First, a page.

Dogon Country

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November 17th 2007
Published: November 22nd 2007
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Dogon masked dancerDogon masked dancerDogon masked dancer

They put on quite the show.
Following Timbuktu we made the drive back to Sevare (near Mopti) with the repaired truck along the same road responsible for the damage (there is only one road to Timbuktu). We made it without any major consequences this time.

From Sevare we drove to the village of Bandiagara and onwards to the village where we left the truck once again to start our 3 day trek through Dogon country. To quote Wikipedia: "The Dogon are a group of people living in the central plateau region of Mali, south of the Niger bend near the city of Bandiagara in the Mopti region. They number just under 800,000. The Dogon are best known for their mythology, their mask dances, wooden sculpture and their architecture." Their villages are built into the Bandiagara Escarpement and the live very much the way they have been for the past several hundred years although the tourist influence is definately niticable as they are Mali's biggest tourist attraction. Every child in Mali has been taught the word 'cadeau' from a very young age.

The setting along the escarpment is stunning. On the first day we hiked 5km in the afternoon and descended the escarpment to our first village arriving at sunset. We slept on the roof under our moquito nets with the rest of the tourists doing the trek. Food was surprisingly good as we had pasta with chicken and tomato sauce for dinner (yes, our standards have come down a bit...). The next morning we went for a brief tour of the village before hiking 8km to another village for lunch to avoid the heat of the day. Then we had siesta times until about 2:30. Then we were treated to the tribal mask dancing that serves an important part of their culture. While they do this for all tourists it was still neat to experience. The masks were quite unique and the dancers were surprisingly nimble while carrying the burden of the masks.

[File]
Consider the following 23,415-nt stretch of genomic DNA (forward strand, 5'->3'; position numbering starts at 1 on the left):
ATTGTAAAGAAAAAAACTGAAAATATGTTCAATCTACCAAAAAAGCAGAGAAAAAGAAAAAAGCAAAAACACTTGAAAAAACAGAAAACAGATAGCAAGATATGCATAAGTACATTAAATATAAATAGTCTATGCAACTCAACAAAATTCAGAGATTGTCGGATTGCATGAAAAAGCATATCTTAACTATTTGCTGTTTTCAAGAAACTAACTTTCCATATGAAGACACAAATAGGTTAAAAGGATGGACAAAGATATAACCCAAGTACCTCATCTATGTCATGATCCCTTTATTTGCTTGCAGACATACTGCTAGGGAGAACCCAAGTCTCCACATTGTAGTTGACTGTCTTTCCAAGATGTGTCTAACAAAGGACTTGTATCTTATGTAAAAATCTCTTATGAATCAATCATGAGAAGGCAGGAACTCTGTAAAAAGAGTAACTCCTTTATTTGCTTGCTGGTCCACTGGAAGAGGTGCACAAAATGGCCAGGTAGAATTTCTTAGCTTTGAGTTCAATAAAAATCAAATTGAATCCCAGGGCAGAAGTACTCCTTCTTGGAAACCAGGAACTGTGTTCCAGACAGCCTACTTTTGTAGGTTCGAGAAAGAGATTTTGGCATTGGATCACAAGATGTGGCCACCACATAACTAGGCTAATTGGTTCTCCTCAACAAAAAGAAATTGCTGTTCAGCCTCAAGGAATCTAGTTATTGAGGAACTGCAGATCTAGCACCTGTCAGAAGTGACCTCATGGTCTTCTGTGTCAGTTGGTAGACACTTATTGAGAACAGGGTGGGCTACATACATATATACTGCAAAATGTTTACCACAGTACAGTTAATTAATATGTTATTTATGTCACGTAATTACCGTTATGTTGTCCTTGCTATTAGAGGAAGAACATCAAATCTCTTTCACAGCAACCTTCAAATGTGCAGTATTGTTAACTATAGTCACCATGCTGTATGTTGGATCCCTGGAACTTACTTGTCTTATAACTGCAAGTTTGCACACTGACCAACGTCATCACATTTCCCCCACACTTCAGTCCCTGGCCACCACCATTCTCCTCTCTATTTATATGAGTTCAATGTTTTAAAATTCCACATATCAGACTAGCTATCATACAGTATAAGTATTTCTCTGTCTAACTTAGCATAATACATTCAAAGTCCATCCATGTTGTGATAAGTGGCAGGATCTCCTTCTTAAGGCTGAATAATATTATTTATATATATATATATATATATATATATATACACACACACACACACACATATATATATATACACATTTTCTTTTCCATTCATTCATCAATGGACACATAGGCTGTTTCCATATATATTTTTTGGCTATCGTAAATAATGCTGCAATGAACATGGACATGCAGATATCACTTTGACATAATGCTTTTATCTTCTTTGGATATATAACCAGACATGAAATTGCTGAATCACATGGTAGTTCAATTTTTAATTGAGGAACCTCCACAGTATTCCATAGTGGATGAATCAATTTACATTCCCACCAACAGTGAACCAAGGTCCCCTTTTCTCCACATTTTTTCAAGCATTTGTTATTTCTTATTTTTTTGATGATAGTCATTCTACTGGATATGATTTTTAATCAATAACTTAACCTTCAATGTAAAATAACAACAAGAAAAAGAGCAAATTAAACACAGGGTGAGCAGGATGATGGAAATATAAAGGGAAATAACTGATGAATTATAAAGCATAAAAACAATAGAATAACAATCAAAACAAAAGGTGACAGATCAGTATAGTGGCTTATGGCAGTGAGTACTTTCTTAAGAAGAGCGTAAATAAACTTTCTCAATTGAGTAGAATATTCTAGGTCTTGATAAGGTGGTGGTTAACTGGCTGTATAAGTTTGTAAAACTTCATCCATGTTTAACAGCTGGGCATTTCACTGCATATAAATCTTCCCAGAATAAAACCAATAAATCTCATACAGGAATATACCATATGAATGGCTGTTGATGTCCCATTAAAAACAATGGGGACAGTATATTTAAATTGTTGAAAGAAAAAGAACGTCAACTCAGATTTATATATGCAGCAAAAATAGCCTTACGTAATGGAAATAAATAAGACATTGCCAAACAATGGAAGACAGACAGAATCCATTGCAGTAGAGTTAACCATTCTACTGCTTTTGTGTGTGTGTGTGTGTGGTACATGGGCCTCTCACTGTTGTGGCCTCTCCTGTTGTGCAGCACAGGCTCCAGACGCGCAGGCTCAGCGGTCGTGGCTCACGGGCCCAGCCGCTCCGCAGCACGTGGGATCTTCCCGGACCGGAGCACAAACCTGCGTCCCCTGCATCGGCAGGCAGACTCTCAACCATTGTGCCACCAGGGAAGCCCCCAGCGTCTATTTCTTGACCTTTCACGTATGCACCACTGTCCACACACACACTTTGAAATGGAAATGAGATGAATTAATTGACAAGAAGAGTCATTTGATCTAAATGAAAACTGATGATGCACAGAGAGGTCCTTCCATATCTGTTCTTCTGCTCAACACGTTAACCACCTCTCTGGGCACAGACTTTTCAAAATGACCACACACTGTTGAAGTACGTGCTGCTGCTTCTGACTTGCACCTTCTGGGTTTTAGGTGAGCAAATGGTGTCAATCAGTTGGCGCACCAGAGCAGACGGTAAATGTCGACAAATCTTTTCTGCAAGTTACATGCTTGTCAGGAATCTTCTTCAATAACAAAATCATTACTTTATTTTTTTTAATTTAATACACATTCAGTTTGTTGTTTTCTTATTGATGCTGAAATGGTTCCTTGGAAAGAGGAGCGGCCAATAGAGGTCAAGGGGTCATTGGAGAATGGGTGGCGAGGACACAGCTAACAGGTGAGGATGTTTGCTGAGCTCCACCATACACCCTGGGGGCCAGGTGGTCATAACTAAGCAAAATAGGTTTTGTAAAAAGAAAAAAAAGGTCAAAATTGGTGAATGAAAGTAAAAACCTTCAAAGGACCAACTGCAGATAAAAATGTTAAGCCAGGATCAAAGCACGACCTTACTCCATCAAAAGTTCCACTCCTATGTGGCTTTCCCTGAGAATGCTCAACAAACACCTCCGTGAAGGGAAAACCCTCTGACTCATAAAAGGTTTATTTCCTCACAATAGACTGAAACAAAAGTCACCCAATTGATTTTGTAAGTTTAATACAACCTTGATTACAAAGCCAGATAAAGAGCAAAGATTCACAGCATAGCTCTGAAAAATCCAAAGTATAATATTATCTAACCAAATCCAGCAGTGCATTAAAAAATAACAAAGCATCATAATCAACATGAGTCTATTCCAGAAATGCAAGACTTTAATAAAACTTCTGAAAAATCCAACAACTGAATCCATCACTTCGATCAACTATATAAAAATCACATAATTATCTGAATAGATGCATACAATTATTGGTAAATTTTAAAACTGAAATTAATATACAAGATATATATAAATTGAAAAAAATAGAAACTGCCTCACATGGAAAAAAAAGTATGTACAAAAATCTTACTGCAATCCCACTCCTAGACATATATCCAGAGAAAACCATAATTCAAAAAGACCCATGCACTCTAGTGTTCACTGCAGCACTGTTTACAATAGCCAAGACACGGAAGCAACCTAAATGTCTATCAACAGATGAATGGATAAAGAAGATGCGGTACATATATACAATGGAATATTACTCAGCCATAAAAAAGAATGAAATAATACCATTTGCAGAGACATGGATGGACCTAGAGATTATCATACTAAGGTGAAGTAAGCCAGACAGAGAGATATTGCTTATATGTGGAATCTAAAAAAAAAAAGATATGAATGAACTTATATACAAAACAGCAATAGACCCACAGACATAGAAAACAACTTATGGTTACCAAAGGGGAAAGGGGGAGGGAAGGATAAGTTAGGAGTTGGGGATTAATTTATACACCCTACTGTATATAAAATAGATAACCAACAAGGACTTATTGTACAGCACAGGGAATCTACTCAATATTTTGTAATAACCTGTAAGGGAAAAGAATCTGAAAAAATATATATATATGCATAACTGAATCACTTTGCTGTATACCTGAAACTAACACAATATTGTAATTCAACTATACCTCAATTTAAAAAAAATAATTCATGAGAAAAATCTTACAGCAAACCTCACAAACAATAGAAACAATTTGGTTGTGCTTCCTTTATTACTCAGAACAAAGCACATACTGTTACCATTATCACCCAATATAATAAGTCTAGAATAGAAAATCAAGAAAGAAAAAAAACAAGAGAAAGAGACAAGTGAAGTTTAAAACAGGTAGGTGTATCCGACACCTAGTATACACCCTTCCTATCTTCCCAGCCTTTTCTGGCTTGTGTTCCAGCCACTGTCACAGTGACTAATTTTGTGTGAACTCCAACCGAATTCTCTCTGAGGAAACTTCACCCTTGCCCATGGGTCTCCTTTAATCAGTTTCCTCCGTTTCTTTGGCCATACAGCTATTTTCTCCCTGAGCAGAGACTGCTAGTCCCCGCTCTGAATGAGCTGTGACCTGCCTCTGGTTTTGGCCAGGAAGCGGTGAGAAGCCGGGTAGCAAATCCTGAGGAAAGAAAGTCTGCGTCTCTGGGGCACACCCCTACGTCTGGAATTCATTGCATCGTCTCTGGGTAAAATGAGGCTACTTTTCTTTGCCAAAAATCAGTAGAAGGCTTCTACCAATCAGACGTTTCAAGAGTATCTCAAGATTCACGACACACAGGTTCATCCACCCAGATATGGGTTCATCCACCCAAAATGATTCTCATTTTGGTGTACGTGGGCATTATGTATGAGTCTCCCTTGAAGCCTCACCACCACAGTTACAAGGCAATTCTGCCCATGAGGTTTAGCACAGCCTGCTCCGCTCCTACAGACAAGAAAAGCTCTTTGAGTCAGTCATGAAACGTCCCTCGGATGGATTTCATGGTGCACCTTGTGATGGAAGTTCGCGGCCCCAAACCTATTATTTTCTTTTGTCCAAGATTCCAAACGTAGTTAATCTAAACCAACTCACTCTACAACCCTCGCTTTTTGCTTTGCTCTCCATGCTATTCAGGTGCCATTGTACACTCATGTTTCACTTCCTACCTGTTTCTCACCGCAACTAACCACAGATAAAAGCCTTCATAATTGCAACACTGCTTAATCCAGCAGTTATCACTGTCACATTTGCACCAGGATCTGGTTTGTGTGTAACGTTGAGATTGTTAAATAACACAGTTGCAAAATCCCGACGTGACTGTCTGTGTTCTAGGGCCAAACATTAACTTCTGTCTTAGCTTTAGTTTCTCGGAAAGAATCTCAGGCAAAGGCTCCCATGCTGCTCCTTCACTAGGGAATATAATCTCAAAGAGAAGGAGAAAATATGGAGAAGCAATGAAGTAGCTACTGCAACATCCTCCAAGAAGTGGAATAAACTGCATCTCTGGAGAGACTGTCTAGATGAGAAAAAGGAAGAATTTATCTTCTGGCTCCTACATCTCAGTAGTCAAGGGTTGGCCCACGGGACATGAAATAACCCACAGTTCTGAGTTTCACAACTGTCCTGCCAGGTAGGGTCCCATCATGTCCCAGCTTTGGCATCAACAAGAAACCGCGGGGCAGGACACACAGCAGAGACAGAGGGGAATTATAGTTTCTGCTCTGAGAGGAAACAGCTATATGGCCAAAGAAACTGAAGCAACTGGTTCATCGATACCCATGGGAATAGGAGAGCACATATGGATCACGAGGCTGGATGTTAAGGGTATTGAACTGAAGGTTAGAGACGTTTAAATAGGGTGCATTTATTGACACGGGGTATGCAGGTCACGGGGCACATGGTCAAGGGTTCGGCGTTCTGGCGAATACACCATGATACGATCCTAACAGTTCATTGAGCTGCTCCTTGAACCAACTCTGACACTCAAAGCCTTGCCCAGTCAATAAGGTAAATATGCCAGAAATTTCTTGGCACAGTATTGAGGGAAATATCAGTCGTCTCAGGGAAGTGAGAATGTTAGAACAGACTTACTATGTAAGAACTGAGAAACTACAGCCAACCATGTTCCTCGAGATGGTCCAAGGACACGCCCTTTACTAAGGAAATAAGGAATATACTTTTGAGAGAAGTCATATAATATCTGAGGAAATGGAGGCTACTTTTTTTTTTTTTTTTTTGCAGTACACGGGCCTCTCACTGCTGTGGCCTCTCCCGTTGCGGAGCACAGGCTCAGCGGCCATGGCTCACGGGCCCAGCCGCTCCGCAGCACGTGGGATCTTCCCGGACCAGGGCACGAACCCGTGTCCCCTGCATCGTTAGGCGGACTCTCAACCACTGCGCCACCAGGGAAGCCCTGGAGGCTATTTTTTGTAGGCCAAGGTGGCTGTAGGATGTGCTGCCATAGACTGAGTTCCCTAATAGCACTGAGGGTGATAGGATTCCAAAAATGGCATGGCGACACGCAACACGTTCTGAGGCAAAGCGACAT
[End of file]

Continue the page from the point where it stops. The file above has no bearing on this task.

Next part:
Afterwards we set off for another 7km to the next village where we had supper and spent the night sleeping on the roof. On the last day we hiked 5km before lunch and another difficult 2km back up the escarpement after lunch to meet Daphne once again. The daytime temperatures must have been pushing 40 degrees at the peak of the day's heat and we sweated out every drop of water we drank. The trekking itself was not difficult, but the heat made it tough. It was one of the most worthwhile experiences so far.

Additional photos below
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Looking down the escarpement. We climbed down to the bottom on the first day.

Caves from the tribes that existed prior to the Dogons.

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